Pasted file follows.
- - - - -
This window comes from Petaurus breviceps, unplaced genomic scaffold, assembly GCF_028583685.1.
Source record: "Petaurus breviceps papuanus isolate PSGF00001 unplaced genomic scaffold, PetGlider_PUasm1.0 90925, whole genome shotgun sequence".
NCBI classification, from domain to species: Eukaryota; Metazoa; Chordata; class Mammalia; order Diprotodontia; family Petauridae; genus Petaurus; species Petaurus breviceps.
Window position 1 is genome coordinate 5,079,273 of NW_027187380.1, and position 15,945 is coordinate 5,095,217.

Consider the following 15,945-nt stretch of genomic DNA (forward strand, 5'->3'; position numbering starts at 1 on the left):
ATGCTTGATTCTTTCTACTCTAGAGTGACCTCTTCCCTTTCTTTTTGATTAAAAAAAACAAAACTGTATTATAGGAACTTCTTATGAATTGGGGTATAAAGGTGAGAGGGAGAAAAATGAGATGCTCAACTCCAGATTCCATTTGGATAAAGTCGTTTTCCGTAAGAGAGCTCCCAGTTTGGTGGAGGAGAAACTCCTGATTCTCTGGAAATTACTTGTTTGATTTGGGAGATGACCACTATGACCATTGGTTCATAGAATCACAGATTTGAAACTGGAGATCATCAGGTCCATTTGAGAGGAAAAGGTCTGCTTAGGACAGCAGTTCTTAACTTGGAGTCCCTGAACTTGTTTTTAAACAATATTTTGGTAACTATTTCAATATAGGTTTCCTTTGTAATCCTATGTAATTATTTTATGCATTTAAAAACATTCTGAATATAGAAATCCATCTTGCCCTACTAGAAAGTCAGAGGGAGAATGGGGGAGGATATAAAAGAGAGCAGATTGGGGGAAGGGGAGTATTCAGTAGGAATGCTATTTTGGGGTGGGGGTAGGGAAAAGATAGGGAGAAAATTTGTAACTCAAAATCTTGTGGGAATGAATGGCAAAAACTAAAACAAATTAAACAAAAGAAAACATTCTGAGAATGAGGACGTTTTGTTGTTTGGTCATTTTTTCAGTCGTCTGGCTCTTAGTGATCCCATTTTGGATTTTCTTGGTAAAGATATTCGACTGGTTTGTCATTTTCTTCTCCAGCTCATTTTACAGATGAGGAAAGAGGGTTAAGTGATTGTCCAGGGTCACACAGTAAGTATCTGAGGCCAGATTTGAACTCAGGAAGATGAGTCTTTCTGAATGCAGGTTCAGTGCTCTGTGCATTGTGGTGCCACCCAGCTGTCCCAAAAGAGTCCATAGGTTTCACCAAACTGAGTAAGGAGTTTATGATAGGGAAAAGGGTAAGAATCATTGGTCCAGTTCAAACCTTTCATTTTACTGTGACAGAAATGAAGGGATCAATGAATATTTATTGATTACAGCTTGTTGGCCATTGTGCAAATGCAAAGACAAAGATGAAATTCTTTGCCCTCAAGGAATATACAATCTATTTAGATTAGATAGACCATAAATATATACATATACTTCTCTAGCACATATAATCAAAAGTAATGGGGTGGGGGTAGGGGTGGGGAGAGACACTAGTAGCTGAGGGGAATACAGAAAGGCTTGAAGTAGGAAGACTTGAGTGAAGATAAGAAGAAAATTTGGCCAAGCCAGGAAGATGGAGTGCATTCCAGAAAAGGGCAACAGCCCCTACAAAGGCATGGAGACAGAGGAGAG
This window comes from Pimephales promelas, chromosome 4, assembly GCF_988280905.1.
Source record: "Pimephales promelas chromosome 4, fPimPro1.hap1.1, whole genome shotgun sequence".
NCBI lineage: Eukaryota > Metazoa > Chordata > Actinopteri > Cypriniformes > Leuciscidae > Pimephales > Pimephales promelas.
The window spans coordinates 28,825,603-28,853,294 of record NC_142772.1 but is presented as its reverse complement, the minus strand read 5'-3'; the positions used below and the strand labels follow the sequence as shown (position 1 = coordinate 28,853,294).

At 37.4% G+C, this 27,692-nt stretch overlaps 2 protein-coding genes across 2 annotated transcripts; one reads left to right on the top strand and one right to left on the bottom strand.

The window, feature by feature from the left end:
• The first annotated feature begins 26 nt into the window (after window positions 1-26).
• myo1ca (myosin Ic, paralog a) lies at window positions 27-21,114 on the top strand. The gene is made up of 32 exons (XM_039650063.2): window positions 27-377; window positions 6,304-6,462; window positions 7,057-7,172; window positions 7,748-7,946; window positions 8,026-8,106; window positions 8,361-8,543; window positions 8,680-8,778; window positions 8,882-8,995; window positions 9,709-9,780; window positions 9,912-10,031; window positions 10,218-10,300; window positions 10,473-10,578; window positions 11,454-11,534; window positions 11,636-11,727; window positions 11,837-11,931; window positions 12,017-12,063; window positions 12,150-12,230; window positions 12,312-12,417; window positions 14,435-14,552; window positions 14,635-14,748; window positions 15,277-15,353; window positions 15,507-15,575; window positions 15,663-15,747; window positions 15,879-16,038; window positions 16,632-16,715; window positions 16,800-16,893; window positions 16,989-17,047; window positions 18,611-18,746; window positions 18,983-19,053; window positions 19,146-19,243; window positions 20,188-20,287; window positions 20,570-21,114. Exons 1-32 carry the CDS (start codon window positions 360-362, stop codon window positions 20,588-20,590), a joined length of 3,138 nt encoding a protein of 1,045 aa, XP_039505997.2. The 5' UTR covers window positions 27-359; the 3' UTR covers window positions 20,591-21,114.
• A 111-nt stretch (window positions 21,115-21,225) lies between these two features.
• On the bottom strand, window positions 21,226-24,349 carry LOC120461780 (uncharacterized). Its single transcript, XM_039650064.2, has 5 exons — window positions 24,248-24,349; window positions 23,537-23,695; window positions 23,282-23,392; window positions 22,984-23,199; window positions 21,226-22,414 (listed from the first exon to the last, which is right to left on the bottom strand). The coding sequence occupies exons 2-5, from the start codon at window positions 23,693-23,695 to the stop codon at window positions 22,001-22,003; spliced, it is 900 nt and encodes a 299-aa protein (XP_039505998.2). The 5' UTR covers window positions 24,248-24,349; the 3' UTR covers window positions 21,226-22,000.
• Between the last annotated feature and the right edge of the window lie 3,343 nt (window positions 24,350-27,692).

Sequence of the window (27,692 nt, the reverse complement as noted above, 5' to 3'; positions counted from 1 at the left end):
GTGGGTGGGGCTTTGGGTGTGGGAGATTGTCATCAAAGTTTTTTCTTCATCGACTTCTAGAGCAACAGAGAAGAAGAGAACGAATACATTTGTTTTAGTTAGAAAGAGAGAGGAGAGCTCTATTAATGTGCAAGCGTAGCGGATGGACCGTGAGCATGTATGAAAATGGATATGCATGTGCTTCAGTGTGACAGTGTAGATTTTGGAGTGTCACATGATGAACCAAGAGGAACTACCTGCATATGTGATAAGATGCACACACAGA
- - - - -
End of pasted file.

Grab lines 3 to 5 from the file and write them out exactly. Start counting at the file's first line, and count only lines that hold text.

NCBI classification, from domain to species: Eukaryota; Metazoa; Chordata; class Mammalia; order Diprotodontia; family Petauridae; genus Petaurus; species Petaurus breviceps.
Window position 1 is genome coordinate 5,079,273 of NW_027187380.1, and position 15,945 is coordinate 5,095,217.

Consider the following 15,945-nt stretch of genomic DNA (forward strand, 5'->3'; position numbering starts at 1 on the left):